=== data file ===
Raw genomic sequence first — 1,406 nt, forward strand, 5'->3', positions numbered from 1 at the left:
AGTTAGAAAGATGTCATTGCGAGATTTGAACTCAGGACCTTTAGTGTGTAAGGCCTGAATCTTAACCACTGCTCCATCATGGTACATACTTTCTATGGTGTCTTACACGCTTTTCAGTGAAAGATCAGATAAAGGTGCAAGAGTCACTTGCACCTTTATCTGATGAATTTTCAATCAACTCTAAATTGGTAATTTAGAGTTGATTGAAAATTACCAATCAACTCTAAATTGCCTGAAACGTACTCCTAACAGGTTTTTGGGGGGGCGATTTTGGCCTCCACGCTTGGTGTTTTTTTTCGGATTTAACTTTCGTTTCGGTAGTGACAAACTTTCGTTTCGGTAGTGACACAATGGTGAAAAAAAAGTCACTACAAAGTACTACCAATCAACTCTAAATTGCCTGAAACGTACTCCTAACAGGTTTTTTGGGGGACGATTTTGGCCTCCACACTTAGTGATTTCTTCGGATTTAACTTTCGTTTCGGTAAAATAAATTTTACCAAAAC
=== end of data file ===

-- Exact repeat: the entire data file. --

Raw genomic sequence first — 1,406 nt, forward strand, 5'->3', positions numbered from 1 at the left:
AGTTAGAAAGATGTCATTGCGAGATTTGAACTCAGGACCTTTAGTGTGTAAGGCCTGAATCTTAACCACTGCTCCATCATGGTACATACTTTCTATGGTGTCTTACACGCTTTTCAGTGAAAGATCAGATAAAGGTGCAAGAGTCACTTGCACCTTTATCTGATGAATTTTCAATCAACTCTAAATTGGTAATTTAGAGTTGATTGAAAATTACCAATCAACTCTAAATTGCCTGAAACGTACTCCTAACAGGTTTTTGGGGGGGCGATTTTGGCCTCCACGCTTGGTGTTTTTTTTCGGATTTAACTTTCGTTTCGGTAGTGACAAACTTTCGTTTCGGTAGTGACACAATGGTGAAAAAAAAGTCACTACAAAGTACTACCAATCAACTCTAAATTGCCTGAAACGTACTCCTAACAGGTTTTTTGGGGGACGATTTTGGCCTCCACACTTAGTGATTTCTTCGGATTTAACTTTCGTTTCGGTAAAATAAATTTTACCAAAAC